14. Budge (1969), Vol. II, 100; Pinch, 76; Wilkinson, 106.
  15. Wilkinson, 105.
  16. Pinch, 64-66, 135; Wilkinson, 106.
  17. Budge (1969), Vol. II, 95-96.
  18. Ibid., 95.
  19. As Wilkinson notes, "he is one of the most frequently mentioned deities found in the Pyramid Texts, where he is often juxtaposed with Re or other gods who were of great importance in Egyptian afterlife beliefs" (105).
  20. Specifically, he was understood (in popular religion) to provide a mystical antidote for individuals stung by scorpions. One myth of Isis, translated in Budge's Egyptian Magic Retrieved November 5, 2007.makes reference to this belief: "Isis then uttered certain words of the charm which had been given to her by the god Seb [Geb] in order to keep poison away from her, and said, "Turn away, get away, retreat, O poison," adding the words "Mer-Râ" in the morning and "The Egg of the Goose appeareth from out of the sycamore" in the evening, as she turned to the scorpions. Both these sentences were talismans" (132). See also Wilkinson, 106.
  21. The Pyramid Texts (1615a-1623c), 249-250. Accessed online at: Retrieved July 15, 2007.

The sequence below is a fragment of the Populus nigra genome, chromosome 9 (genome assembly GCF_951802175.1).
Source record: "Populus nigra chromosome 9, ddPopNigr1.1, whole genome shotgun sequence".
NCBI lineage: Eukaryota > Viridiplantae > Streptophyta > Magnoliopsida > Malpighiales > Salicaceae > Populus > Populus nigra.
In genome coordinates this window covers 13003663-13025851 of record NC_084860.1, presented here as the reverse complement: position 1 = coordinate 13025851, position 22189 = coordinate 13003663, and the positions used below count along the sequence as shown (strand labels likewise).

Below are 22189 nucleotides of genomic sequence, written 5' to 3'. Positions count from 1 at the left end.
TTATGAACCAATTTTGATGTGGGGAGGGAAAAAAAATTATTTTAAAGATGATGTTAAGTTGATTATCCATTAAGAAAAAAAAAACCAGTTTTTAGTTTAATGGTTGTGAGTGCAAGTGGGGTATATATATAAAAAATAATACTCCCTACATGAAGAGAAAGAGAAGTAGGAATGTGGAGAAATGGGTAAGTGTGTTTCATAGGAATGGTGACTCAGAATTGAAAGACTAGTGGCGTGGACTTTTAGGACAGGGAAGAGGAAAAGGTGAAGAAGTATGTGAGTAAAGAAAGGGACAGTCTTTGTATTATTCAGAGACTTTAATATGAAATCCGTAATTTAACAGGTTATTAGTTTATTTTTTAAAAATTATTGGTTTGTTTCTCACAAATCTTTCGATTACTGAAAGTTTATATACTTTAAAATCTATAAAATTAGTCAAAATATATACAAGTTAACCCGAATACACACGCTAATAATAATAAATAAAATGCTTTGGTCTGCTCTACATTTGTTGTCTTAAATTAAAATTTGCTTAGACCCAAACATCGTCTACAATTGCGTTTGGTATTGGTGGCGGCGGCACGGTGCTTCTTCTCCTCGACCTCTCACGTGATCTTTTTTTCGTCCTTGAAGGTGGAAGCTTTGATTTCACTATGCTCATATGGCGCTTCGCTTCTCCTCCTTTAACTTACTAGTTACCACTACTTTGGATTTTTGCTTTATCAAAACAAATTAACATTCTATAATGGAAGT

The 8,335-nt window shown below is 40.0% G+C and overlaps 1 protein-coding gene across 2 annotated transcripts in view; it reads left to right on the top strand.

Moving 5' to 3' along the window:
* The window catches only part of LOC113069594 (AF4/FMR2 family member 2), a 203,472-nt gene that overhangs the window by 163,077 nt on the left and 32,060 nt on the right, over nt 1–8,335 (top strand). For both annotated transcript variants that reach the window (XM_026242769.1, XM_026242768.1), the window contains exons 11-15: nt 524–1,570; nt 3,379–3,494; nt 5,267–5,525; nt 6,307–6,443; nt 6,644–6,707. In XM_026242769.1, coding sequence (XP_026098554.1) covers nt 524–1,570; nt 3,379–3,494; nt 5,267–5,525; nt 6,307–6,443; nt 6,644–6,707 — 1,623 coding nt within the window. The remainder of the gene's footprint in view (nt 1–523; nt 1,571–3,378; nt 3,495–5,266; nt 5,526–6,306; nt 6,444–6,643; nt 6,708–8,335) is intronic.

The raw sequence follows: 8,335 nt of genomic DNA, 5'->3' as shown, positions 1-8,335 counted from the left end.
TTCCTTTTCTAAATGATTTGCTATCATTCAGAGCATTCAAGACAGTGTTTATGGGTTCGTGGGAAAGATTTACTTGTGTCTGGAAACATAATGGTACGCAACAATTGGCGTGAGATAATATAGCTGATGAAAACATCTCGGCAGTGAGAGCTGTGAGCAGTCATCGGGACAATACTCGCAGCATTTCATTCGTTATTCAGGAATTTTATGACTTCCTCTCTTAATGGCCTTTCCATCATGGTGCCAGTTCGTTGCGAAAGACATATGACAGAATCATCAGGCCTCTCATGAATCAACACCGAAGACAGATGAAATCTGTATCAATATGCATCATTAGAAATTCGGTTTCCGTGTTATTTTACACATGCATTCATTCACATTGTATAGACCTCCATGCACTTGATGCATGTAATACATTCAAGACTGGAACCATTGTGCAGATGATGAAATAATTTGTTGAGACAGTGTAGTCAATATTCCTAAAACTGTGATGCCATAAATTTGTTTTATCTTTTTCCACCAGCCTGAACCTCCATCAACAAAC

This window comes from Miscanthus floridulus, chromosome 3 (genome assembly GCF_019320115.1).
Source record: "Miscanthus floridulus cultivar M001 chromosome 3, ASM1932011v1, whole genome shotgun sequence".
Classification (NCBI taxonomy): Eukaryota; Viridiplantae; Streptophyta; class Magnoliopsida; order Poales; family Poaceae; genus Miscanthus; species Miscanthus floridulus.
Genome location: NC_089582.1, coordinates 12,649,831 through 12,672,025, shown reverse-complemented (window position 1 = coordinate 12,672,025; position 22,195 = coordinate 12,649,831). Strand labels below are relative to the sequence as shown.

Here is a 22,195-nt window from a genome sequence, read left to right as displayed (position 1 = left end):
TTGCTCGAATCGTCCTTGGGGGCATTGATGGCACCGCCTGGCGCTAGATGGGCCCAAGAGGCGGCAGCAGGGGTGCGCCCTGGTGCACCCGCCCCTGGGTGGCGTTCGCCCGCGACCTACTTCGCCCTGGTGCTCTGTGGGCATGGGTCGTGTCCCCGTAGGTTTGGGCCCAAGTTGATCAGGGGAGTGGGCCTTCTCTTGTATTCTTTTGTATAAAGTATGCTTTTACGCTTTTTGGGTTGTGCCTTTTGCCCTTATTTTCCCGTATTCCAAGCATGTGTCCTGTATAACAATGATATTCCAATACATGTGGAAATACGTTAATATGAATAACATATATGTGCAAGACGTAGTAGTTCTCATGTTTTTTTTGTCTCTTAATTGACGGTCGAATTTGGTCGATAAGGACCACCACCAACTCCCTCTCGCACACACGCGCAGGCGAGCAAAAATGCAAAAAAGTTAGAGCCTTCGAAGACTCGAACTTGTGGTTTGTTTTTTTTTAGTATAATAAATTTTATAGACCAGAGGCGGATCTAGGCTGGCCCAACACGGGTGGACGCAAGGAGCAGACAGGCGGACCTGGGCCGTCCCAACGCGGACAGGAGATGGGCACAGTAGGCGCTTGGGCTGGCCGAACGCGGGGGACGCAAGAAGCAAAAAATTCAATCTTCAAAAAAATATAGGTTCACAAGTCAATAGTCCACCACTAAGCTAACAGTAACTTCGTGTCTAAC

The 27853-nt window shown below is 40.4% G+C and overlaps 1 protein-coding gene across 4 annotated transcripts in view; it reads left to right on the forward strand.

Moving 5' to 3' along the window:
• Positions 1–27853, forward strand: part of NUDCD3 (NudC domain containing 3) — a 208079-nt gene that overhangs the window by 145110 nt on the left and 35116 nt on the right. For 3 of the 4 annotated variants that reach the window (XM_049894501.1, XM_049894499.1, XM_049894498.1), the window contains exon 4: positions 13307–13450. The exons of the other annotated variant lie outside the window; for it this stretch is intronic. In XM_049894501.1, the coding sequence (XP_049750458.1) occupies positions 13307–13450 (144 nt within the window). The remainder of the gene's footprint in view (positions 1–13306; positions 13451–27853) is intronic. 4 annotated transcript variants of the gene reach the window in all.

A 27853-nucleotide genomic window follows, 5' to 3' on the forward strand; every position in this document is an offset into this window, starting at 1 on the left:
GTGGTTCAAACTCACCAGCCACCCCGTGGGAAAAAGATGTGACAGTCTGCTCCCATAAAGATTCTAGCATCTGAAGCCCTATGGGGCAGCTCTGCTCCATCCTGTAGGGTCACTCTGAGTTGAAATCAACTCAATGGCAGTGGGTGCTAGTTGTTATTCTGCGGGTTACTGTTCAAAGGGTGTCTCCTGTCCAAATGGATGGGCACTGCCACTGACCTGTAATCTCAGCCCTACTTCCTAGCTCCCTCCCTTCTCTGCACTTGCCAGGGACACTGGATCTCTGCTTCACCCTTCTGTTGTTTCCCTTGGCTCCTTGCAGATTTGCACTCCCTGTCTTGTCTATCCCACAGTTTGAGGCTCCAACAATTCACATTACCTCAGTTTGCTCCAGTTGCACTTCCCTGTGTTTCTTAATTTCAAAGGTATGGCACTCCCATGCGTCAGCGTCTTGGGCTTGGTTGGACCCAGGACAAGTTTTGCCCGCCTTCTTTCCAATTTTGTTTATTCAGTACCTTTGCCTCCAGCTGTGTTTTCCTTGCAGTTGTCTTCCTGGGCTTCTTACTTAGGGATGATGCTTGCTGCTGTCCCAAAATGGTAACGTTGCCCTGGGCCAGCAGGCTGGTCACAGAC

22. See E. A. Wallis Budge, The Liturgy of Funerary Offerings (1909), 24-25. Accessed online at: Retrieved July 15, 2007.
  23. E. A. Wallis Budge, Egyptian Magic, (1901). 202-203. Accessed online at: Retrieved July 15, 2007.

ISBN links support NWE through referral fees

  • Assmann, Jan. In search for God in ancient Egypt. Translated by David Lorton. Ithica: Cornell University Press, 2001. ISBN 0801487293.
  • Breasted, James Henry. Development of religion and thought in ancient Egypt. Philadelphia: University of Pennsylvania Press, 1986. ISBN 978-0812210453
  • Budge, E. A. Wallis (trans.). The Egyptian Book of the Dead, 1895. At Retrieved October 23, 2022.
  • Budge, E. A. Wallis. (trans.). The Egyptian Heaven and Hell, 1905. At Retrieved October 23, 2022.